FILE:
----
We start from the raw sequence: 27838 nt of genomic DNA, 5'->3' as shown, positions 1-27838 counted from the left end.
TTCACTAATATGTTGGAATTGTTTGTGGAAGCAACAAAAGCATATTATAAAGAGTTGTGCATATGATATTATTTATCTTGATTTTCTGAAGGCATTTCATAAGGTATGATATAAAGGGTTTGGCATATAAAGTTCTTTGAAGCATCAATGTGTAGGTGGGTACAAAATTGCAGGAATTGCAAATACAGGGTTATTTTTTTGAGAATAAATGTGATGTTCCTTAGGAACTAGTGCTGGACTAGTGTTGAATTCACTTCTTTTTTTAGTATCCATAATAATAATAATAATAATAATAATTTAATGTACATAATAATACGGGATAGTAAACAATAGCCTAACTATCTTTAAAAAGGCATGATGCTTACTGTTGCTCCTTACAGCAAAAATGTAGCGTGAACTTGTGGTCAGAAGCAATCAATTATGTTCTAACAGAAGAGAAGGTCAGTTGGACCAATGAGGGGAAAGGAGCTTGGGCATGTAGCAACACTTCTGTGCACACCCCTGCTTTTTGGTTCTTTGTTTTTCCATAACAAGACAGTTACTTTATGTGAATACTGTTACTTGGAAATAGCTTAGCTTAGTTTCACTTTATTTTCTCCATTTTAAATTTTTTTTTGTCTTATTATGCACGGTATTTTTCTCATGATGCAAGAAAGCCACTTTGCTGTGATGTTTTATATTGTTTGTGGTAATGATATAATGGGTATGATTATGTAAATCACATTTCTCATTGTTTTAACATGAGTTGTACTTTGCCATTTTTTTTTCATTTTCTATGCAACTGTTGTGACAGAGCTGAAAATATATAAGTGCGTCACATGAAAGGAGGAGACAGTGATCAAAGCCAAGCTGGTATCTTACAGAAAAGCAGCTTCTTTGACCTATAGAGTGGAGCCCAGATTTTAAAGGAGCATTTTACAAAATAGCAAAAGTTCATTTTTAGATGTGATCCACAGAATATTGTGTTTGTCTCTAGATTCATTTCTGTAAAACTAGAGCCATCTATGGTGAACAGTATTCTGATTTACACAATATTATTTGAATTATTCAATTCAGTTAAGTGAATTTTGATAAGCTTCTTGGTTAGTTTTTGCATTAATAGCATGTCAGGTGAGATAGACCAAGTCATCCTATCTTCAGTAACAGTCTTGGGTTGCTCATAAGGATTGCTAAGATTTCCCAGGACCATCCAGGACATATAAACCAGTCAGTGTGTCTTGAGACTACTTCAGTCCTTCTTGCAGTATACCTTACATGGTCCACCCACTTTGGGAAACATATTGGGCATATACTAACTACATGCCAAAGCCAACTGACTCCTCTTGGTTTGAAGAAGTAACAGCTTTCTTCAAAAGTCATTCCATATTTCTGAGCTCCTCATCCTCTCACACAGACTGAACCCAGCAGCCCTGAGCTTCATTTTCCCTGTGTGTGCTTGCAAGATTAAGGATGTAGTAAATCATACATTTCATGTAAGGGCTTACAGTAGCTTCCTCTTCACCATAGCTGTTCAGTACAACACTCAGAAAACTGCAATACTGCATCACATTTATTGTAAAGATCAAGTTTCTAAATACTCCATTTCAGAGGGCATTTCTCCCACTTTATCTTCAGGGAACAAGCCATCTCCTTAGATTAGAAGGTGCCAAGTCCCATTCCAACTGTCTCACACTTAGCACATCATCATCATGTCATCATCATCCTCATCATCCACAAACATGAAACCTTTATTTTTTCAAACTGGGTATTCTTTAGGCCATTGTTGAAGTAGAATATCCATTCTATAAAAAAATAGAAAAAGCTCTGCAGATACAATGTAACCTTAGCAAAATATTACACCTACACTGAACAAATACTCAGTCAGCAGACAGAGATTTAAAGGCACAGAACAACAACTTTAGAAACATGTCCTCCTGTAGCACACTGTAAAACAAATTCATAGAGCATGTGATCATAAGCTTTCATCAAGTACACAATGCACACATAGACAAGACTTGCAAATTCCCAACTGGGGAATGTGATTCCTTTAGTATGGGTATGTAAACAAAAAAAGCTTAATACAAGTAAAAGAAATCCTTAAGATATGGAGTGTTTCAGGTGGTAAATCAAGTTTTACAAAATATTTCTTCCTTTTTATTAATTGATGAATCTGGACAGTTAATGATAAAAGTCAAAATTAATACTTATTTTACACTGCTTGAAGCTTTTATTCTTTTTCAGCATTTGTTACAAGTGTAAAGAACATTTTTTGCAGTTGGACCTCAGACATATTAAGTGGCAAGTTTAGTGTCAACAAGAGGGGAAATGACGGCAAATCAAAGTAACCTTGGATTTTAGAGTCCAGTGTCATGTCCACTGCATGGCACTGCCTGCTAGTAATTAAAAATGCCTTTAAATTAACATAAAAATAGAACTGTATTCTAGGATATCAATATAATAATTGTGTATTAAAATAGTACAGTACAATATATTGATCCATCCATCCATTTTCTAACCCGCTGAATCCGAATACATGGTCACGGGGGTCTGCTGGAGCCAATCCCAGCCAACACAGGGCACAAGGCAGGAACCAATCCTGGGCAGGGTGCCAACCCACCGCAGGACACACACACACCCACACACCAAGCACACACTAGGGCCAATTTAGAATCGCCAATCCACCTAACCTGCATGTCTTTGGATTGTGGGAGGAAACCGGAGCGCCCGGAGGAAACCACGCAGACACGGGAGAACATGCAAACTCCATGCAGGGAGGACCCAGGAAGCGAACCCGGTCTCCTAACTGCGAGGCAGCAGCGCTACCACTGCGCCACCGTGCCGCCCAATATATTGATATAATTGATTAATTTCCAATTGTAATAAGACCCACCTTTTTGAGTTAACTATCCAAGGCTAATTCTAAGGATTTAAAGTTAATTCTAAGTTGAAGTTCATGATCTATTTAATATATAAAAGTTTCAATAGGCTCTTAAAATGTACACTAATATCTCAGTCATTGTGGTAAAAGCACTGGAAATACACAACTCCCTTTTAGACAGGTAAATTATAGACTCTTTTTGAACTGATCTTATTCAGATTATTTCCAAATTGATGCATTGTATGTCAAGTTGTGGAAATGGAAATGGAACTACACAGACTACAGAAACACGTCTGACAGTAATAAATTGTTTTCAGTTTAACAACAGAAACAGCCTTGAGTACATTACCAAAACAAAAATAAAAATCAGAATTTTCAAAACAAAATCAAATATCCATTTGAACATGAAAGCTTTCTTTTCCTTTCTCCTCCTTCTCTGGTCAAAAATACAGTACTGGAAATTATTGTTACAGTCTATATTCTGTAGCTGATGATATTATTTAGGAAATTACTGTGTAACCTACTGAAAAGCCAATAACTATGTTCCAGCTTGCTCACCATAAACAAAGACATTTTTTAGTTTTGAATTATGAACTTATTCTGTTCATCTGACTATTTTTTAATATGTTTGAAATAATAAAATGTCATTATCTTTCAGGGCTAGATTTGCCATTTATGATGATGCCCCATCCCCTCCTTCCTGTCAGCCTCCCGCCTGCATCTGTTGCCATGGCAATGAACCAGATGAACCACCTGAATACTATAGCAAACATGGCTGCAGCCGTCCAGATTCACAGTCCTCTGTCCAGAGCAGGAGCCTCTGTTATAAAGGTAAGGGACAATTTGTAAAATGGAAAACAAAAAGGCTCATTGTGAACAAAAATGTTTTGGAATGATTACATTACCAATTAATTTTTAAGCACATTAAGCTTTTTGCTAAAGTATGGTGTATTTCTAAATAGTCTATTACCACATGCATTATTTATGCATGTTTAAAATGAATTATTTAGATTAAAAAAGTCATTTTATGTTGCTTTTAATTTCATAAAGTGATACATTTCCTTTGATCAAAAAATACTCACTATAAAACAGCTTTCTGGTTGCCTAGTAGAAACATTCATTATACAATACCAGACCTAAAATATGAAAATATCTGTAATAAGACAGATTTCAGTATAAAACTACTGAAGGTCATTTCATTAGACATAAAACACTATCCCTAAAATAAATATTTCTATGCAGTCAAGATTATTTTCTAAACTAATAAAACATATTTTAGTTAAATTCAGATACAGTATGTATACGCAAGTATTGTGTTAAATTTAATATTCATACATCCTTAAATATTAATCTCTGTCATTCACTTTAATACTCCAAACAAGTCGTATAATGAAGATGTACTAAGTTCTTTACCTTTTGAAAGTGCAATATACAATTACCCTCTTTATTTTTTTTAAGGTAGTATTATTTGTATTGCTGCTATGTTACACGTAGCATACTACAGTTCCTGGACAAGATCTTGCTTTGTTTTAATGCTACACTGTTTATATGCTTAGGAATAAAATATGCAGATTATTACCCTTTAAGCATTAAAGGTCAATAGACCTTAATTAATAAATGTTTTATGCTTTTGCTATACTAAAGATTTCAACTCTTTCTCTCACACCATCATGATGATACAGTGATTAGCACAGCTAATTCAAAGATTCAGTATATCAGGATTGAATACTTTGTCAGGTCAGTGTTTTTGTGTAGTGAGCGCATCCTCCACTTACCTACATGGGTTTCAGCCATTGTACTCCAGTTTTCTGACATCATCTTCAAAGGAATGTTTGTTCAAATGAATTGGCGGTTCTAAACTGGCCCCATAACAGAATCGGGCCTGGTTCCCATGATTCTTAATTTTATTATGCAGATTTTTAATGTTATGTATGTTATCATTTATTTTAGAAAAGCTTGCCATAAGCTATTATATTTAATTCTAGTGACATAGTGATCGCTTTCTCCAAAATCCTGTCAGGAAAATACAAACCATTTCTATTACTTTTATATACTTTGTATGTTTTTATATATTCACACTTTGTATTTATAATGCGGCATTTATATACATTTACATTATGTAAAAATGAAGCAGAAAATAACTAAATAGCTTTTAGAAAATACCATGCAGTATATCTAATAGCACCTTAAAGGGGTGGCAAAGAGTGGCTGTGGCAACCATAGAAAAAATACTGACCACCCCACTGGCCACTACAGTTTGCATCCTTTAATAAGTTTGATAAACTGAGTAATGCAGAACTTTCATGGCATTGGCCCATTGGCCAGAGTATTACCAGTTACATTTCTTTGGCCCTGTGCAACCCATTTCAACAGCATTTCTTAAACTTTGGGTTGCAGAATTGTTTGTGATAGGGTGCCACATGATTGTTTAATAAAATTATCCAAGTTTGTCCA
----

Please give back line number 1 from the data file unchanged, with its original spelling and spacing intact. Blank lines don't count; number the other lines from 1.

We start from the raw sequence: 27838 nt of genomic DNA, 5'->3' as shown, positions 1-27838 counted from the left end.